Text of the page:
India has never had any direct military presence in Afghanistan, but the Indian military has been deeply involved in the development of an Afghan national army, a police force and above all the national intelligence service which it virtually runs. For all practical purposes, Afghanistan’s National Directorate of Security Intelligence (NDSI) is an outpost of RAW. No wonder Amrullah Saleh, Ghani’s Presidential running mate and the former Head of NDSI is the “Indian” candidate in the coming Afghan Presidential election. In Afghanistan, thousands of Indian nationals are working in reconstruction companies, international aid agencies or are Indian government employees working at the consulates and embassies thus widening India’s footprint. All four of India’s consulates are bases for espionage and for funnelling aid to separatist rebels in the Pakistani province of Baluchistan. A potent means of Indian influence is education. More than 1,000 Afghan students go to India every year on scholarships provided by the Indian government. Writers and artists benefit from the India-Afghanistan Foundation, a cultural and academic exchange program that gives small grants. This and other educational programs help India cultivate ties with the elite of every Afghan ethnic group. Apart from scholarships, Afghan public servants are granted access to government training institutions in India for periods ranging from a few days to six months. The success of this method is visible: According to the ‘Foreign Policy’ journal, which analysed perceptions about India especially among Pashtuns from Kabul to Kandahar, “the widespread support in the Pashtun heartland for an even greater Indian role in rebuilding the Afghan economy and society is striking”. When US peace negotiations started in earnest, India had to ponder what would be its fate if a peace settlement included a sizeable section of the Taliban in a future Afghan government. So far India has not had any contacts to the Taliban and the Taliban would not have liked to talk to the Indians either. But India has been seeking a dialogue with ethnic Pashtuns, the Taliban’s base. The London Conference in January 2010, in which the US and NATO resolved to include the Taliban in any political solution forced India’s hand in the matter. The stalling of the US peace negotiations with the Taliban may be a temporary gain for India but it seems more to do with the infighting within the US Administration between the US State Department, the National Security Council (NSC) and the Pentagon. The leader of the die-hards against any deal was National Security Advisor John Bolton. He had opposed Pakistan on every issue under the sun but was kept in check by senior hands of the US diplomatic community. He was supported in his venom by Lisa Curtis who was selected by him for the NSC. Bolton seems to have temporarily prevailed over Trump in postponing the talks but his resignation seems a reaction from Trump who was looking forward to a deal, and must have woken up frustrated the next morning. How soon the deal will be put back in place will depend upon Trump getting his policy back on the rails. But to India’s deep frustration, it will happen sooner rather than later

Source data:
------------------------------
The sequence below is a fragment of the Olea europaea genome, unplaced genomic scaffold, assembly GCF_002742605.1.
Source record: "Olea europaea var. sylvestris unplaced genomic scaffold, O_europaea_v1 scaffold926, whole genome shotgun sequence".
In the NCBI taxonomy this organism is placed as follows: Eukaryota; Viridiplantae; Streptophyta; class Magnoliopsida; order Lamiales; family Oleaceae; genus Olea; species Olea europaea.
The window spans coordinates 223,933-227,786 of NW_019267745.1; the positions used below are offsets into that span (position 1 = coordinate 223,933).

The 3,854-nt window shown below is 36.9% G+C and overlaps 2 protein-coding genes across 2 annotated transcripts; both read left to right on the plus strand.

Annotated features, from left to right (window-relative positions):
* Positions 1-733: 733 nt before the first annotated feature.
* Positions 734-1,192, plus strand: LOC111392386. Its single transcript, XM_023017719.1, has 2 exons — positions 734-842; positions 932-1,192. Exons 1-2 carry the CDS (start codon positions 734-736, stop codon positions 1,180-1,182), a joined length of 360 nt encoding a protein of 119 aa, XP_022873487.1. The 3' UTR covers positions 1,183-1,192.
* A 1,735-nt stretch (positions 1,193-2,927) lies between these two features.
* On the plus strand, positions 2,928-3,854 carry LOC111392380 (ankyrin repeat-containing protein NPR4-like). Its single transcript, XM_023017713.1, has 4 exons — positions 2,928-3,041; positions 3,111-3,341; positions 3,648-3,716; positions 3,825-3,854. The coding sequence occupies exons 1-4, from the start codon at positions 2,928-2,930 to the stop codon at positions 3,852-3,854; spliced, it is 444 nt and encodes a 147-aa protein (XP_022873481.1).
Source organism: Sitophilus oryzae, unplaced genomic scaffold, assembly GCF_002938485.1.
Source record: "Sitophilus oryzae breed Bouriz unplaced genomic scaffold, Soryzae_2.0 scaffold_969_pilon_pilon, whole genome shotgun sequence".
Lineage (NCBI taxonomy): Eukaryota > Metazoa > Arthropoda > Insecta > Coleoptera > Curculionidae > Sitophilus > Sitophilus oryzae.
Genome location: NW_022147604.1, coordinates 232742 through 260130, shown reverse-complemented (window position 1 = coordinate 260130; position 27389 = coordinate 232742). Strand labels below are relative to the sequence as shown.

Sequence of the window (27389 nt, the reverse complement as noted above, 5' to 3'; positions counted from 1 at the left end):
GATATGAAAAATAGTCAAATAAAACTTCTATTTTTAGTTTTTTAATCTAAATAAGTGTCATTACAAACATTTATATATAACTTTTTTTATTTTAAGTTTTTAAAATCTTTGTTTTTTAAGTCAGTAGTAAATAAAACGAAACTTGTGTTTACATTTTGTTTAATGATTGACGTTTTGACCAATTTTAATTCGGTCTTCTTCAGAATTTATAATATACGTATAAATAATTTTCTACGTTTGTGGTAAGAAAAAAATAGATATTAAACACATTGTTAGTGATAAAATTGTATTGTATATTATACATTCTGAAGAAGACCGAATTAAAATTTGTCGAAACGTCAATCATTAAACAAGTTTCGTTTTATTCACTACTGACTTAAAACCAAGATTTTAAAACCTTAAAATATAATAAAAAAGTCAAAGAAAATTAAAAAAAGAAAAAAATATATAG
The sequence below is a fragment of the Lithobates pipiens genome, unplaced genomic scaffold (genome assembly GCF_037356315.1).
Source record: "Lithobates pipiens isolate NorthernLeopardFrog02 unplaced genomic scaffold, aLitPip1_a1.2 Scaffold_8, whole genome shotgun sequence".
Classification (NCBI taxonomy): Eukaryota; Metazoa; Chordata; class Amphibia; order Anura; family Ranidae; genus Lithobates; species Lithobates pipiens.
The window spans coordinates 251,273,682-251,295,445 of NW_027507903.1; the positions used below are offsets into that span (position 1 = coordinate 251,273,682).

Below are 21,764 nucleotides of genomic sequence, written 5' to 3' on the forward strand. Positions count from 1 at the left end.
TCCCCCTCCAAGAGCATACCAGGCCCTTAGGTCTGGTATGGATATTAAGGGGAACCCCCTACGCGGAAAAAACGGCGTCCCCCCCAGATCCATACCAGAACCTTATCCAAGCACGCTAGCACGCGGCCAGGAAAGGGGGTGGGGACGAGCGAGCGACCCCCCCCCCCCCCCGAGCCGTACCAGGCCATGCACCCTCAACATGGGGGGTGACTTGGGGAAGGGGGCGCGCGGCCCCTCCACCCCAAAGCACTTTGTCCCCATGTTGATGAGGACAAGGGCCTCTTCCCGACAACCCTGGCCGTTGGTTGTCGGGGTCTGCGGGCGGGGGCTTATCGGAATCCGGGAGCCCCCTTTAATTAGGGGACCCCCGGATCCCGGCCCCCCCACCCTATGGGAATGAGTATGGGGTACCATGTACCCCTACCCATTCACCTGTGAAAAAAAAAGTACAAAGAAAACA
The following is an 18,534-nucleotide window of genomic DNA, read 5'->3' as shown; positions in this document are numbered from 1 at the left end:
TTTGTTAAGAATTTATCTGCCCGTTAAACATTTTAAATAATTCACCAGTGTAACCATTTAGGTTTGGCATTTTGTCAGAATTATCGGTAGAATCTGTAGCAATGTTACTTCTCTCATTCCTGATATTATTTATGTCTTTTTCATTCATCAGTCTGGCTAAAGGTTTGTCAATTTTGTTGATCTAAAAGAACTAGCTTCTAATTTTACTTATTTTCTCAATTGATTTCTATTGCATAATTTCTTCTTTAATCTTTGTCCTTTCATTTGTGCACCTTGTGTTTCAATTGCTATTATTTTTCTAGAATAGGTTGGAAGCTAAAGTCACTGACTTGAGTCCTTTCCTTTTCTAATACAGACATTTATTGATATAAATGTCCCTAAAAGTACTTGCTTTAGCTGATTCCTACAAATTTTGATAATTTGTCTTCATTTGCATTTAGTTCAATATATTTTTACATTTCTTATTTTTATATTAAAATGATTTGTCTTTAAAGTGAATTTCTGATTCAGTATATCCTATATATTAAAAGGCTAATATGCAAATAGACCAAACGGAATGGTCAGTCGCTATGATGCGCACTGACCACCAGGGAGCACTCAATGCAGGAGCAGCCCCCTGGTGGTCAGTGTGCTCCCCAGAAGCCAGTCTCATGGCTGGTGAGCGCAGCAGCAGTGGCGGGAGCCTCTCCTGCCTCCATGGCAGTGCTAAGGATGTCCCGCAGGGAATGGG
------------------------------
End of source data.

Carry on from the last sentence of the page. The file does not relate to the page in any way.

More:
The writer is a senior defence and security analyst